11. N. K. Chen, K. C. Hsu, S. K. Liaw, Y. Lai, and S. Chi, “Influence of depressed-index outer ring on evanescent tunneling loss in tapered double-cladding fibers,” Opt. Lett. 33(15), 1666–1668 (2008). [CrossRef] [PubMed]

] since the optical powers move to the outside from the tapered fiber abruptly. To design a SPEF with a sharp cutoff, the material dispersion discrepancy between the tapered fiber and the surrounding optical liquid must be carefully selected [10

10. N. K. Chen, C. M. Hung, S. Chi, and Y. Lai, “Towards the short-wavelength limit lasing at 1450 nm over 4I13/24I15/2 transition in silica-based erbium-doped fiber,” Opt. Express 15(25), 16448–16456 (2007). [CrossRef] [PubMed]

]. The waveguide dispersion is also crucial to enhance the steepness of the fundamental-mode cutoff [11

11. N. K. Chen, K. C. Hsu, S. K. Liaw, Y. Lai, and S. Chi, “Influence of depressed-index outer ring on evanescent tunneling loss in tapered double-cladding fibers,” Opt. Lett. 33(15), 1666–1668 (2008). [CrossRef] [PubMed]

]. Since the thermo-optic coefficient of the Cargille® index liquid is high, the cutoff wavelength can be efficiently tunable [10

10. N. K. Chen, C. M. Hung, S. Chi, and Y. Lai, “Towards the short-wavelength limit lasing at 1450 nm over 4I13/24I15/2 transition in silica-based erbium-doped fiber,” Opt. Express 15(25), 16448–16456 (2007). [CrossRef] [PubMed]

,11

11. N. K. Chen, K. C. Hsu, S. K. Liaw, Y. Lai, and S. Chi, “Influence of depressed-index outer ring on evanescent tunneling loss in tapered double-cladding fibers,” Opt. Lett. 33(15), 1666–1668 (2008). [CrossRef] [PubMed]

]. Thus, it is advantageous to produce the wavelength-tunable large negative waveguide dispersion to tailor the cavity dispersion of FMLL for pulse stretching in a controlled manner.

In fabrication, the SMF-28 was heated and stretched using a scanning hydrogen flame fiber-tapering workstation until the diameter of tapered waist is approaching 30 μm. The length of uniform waist is about 1.5 cm and is crucial to the cutoff slope [10

10. N. K. Chen, C. M. Hung, S. Chi, and Y. Lai, “Towards the short-wavelength limit lasing at 1450 nm over 4I13/24I15/2 transition in silica-based erbium-doped fiber,” Opt. Express 15(25), 16448–16456 (2007). [CrossRef] [PubMed]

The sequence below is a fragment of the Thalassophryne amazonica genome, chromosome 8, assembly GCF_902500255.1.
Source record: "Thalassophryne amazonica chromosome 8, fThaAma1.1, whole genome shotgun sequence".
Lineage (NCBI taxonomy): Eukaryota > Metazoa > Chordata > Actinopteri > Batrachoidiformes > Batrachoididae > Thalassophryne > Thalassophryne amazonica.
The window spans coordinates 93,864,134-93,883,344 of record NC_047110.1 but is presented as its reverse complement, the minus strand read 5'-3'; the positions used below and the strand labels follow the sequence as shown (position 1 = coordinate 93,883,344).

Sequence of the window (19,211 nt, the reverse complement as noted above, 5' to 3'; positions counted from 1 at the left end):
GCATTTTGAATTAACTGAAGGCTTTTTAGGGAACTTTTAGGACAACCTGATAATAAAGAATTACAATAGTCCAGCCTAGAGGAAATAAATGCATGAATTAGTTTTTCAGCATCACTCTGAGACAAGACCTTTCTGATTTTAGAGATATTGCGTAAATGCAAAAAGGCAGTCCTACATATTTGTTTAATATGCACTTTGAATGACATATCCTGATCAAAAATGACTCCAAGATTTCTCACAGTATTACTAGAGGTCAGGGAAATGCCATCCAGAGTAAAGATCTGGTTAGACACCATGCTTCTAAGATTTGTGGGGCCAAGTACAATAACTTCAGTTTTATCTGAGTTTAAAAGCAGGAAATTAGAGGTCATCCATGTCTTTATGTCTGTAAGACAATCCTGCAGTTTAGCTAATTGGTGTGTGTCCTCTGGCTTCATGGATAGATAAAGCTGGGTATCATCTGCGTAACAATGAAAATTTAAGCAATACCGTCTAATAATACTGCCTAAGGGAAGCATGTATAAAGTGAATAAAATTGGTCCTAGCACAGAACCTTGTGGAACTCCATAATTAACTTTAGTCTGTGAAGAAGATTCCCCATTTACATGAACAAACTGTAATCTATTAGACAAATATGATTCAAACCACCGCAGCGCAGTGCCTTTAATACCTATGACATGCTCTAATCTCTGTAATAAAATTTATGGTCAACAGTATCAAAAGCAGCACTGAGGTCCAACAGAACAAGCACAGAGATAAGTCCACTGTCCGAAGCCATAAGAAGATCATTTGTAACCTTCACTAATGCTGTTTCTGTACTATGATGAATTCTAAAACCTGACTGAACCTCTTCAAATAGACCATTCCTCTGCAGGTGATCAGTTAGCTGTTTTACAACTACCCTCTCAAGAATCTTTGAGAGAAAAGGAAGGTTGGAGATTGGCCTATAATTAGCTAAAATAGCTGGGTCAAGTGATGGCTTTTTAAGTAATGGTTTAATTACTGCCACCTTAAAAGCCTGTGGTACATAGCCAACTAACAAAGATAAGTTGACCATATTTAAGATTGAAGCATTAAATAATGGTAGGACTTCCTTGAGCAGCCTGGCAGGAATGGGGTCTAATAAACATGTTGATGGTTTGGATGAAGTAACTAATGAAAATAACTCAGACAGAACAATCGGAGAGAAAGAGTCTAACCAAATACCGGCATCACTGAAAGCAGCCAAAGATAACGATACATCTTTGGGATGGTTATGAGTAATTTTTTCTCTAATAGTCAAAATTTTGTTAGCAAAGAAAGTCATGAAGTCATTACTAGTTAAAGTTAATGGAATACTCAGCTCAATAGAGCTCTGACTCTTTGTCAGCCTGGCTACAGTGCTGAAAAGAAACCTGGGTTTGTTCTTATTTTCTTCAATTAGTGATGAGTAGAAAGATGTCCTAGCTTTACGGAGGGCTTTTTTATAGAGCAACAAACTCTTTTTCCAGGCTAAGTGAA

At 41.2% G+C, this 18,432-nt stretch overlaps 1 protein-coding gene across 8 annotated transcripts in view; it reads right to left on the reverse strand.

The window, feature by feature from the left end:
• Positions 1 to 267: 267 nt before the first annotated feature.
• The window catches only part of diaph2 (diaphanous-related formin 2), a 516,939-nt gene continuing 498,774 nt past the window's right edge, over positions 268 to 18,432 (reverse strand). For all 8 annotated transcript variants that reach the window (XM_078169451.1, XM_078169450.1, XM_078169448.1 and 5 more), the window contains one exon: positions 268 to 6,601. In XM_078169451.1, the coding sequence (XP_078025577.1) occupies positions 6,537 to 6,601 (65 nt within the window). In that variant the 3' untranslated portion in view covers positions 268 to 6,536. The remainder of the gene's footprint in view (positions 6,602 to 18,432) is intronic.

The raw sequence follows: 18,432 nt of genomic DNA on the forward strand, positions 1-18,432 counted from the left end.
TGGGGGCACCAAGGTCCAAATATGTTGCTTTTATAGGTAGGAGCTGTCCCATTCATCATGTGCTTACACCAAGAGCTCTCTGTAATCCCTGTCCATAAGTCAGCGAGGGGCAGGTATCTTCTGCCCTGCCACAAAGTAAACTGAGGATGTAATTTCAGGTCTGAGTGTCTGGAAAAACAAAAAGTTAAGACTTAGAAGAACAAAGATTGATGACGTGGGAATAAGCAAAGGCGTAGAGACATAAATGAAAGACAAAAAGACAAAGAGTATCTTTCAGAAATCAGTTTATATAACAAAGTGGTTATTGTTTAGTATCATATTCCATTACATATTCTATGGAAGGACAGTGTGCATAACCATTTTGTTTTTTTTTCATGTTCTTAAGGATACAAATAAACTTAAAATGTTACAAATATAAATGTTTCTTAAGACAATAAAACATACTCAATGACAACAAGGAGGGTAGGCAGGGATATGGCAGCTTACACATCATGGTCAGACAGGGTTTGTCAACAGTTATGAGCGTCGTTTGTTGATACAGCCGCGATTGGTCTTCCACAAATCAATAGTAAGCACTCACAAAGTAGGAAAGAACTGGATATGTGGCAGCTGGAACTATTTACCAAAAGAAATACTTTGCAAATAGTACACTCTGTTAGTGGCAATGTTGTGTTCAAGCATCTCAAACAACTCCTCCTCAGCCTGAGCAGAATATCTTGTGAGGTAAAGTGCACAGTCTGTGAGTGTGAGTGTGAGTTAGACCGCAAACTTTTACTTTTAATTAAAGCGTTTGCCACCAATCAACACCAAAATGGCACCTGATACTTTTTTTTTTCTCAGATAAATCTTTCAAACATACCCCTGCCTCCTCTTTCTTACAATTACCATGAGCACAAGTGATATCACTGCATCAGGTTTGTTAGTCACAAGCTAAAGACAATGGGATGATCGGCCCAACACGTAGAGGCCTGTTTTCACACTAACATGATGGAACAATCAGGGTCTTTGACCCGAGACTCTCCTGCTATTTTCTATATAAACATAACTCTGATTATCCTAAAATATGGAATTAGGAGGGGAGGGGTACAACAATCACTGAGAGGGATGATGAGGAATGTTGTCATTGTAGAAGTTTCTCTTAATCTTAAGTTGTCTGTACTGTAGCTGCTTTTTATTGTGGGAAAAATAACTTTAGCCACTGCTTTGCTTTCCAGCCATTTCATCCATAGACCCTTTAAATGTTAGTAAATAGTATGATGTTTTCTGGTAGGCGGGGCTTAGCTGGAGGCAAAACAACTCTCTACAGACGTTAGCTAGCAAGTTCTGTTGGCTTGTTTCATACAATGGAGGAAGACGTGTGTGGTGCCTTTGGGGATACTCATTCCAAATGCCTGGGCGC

]. The tapered fiber was then glued into a U-groove engraved on a glass substrate and an optical dispersive Cargille® index liquid (nD = 1.456) was used to surround the tapered region. Since the silica tapered fiber has a higher dispersion slope than that of the Cargille index liquid, their refractive index dispersion curves will cross each other at a cutoff point [10

10. N. K. Chen, C. M. Hung, S. Chi, and Y. Lai, “Towards the short-wavelength limit lasing at 1450 nm over 4I13/24I15/2 transition in silica-based erbium-doped fiber,” Opt. Express 15(25), 16448–16456 (2007). [CrossRef] [PubMed]

,11

11. N. K. Chen, K. C. Hsu, S. K. Liaw, Y. Lai, and S. Chi, “Influence of depressed-index outer ring on evanescent tunneling loss in tapered double-cladding fibers,” Opt. Lett. 33(15), 1666–1668 (2008). [CrossRef] [PubMed]

]. This point separates the stopband and passband wavelengths and can be movable when the index liquid is heating up or cooling down by a thermoelectric cooler (TE-cooler). The tapered waist diameter was intentionally selected to be around 30 μm to obtain the steepest cutoff slope as well as the largest attenuation for stopband, so that the large negative waveguide dispersion can be introduced into FMLL to stretch the mode-locked pulses. The SPEF so made can be tuning over 1250-1650 nm with the rejection efficiency above 45 dB and the cutoff slope of higher than −1.0 dB/nm. The spectral responses, measured by an optical spectrum analyzer (OSA) under the resolution (RES) of 1 nm, within the temperature variation of 6 °C (30-36°C) are shown in Fig. 1(b). The controlled temperature was stabilized to within 0.1°C accuracy by a dual TE-cooler module and the cutoff wavelength can be tuned at a speed of a few tens of milliseconds for 1 nm wavelength-shift while the spectral shape is always the same [17

17. N. K. Chen, S. Chi, and S. M. Tseng, “Wideband tunable fiber short-pass filter based on side-polished fiber with dispersive polymer overlay,” Opt. Lett. 29(19), 2219–2221 (2004). [CrossRef] [PubMed]

]. This widely tunable SPEF was subsequently incorporated into an Er3+-doped FMLL, as shown in Fig. 1(a), to serve as the pulse stretcher when the polarization controller and the cavity dispersion are correctly controlled. A reflective 4-f pulse shaper with a dual-layer liquid crystal modulator [18

18. H. P. Chuang and C. B. Huang, “Generation and delivery of 1-ps optical pulses with ultrahigh repetition-rates over 25-km single mode fiber by a spectral line-by-line pulse shaper,” Opt. Express 18(23), 24003–24011 (2010). [CrossRef] [PubMed]